North Lincolnshire council tax should have been frozen this year, Labor says

Council tax should not have increased at all for residents of North Lincolnshire this year, according to the Labor group.

He claims the soaring cost of living means taxpayers should have been spared an increase.

Their ‘unprecedented’ proposal would have seen it frozen until 2023, with a 2% increase for the adult social care precept.

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The Conservative group passed a budget to raise council tax by 0.89% and the same increase for adult social care from April.

Labor leader Councilor Len Foster told North Lincolnshire Council’s budget meeting that ‘enough was enough’ when it came to cutting living standards.

Labour‘s amendment is unprecedented, in that we at local government level strongly believe in a progressive structured financial management of council resources, and would normally favor increases at or around the authorized level. by the government,” Councilor Foster said.

“But we are not in normal times.

Councilor Len Foster, pictured during a full council meeting

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“The cost of living is rising at an uncontrolled rate. Inflation is out of control.

“Currently national statistics are calling for 5.5%, but everyone knows that’s a lot higher, and the Bank of England is forecasting a rate of 7% before next year’s council tax bills are n arrive in residents’ mailboxes.

“Enough is enough. Someday, somewhere, someone has to put an end to this attack on the standard of living of the majority of the people of this country.

He said the Labor group had reluctantly backed an increase in payment for social care, saying the government had failed to fund it adequately.

“With regard to the proposed 2% increase in the social care tax, we will with some reluctance support this level of increase. We have to take care of our own community where we can because this government won’t do it for us,” he said.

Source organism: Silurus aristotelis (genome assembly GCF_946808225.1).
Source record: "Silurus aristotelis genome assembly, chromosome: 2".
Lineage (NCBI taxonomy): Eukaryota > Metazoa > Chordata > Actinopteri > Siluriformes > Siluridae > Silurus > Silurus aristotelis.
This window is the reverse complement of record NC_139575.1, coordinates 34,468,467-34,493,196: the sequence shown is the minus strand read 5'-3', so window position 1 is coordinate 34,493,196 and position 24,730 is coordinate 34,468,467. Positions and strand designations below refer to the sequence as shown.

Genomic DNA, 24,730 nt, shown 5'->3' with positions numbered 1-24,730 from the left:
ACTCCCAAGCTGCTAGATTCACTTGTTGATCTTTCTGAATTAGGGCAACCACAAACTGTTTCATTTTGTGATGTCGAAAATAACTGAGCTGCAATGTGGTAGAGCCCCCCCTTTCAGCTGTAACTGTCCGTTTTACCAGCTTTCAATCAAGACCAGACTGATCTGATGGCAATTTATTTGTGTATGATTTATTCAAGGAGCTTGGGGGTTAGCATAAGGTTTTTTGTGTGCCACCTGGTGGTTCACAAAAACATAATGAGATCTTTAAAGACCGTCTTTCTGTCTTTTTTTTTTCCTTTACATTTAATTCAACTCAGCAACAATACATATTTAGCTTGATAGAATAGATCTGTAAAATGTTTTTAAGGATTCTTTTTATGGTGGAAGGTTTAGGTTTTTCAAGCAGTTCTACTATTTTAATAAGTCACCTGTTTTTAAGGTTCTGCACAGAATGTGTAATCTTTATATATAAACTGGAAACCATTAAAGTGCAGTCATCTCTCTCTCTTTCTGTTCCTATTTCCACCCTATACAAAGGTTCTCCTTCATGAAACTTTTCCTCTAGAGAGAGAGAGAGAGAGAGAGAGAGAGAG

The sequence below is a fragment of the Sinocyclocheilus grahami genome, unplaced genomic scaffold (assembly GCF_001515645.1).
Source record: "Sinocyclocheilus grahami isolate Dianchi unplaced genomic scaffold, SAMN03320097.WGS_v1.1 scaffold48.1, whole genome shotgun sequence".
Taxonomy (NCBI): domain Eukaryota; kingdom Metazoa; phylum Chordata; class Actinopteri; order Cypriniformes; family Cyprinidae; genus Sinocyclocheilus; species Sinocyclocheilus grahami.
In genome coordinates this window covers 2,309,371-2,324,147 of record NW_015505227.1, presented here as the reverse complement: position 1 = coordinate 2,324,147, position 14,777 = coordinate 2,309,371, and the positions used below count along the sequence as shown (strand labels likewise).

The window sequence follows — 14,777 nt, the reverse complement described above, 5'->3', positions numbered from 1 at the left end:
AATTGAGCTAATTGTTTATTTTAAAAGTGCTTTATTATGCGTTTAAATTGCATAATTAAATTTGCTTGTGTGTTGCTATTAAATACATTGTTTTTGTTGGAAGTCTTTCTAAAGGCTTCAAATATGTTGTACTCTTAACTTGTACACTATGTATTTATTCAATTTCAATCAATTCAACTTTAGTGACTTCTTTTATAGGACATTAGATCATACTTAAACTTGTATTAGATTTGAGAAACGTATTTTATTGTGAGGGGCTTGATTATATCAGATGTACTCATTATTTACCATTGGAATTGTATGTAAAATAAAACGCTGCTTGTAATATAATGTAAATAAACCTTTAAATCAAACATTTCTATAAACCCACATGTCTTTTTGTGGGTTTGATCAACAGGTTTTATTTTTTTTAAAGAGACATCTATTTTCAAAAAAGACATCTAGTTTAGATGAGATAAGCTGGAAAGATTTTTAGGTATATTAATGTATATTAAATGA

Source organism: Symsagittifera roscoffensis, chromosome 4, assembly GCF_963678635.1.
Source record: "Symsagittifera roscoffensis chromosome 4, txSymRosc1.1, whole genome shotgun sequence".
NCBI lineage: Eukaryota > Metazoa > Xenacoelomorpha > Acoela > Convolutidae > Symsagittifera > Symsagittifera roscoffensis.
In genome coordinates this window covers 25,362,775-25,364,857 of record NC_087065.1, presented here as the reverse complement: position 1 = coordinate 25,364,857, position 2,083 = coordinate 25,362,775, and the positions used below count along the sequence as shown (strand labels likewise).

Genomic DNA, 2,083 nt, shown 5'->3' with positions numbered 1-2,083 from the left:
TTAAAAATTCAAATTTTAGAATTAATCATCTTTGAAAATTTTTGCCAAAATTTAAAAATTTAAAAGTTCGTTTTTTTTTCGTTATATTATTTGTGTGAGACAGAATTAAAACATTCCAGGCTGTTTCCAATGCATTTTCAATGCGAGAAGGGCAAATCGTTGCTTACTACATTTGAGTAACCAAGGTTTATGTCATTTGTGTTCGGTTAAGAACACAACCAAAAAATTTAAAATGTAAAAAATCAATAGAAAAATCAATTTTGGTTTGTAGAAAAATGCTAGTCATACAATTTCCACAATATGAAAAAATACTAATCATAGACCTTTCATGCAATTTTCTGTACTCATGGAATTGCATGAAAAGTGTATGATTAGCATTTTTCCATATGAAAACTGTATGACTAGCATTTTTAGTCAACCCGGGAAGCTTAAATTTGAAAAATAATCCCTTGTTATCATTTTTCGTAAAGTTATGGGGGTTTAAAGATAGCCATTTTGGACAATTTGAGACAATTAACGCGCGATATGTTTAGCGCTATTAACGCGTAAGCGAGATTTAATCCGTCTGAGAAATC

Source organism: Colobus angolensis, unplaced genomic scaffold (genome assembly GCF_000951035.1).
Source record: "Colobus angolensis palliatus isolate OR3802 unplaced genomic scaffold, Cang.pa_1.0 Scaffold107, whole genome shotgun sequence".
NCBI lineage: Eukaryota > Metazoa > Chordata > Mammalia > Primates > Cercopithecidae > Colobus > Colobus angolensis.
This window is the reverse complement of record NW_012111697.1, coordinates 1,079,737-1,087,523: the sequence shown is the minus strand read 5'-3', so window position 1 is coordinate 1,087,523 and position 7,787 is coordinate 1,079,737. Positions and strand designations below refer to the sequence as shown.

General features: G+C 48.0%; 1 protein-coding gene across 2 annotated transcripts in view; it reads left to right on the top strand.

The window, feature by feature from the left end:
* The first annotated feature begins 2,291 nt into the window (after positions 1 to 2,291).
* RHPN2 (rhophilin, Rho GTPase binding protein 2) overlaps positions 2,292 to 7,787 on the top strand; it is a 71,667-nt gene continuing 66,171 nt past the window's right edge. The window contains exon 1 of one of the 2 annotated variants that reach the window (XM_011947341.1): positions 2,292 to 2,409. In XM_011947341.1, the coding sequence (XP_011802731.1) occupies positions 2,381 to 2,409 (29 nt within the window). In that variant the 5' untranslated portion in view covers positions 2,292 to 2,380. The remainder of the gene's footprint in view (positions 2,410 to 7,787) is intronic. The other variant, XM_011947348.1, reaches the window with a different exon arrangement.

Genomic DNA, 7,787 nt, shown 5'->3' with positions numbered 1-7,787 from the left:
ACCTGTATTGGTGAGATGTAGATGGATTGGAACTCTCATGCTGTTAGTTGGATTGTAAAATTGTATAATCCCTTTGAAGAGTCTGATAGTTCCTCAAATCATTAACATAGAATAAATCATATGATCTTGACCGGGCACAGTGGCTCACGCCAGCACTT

“Our reluctant support was born out of utter frustration with the government’s broken promises to address this ever-growing problem.”

The Labor group opposed the Tories’ 0.89 per cent council council tax hike

Other labor advisers said more help was needed for workers.

Councilor Lorraine Yeadon: “Most people will have noticed the difference in the money they have in their pocket, but for many people in North Lincolnshire they may be really, really struggling by the time we will arrive in May.

“All municipal tax refunds and energy company loans will be wiped out many times over by other increased costs.”

Councilor Mashook Ali said: ‘North Lincolnshire is home to some of the most deprived communities in England. We have suffered for a long time and continue to suffer.

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“The challenges facing our communities have been exacerbated by high prices, high fuel costs and now this cost of living crisis; people now literally have to choose between eating and staying warm.

Council leader Rob Waltham, the leader of North Lincolnshire Council, said the Tories had presented an “anti-inflationary budget which recognizes that people are feeling the pinch of global inflation, while allowing the council to give the priority to the most vulnerable people here in the North”. Lincolnshire.

He said investing the budget would allow communities to recover more quickly from the impact of the coronavirus pandemic.

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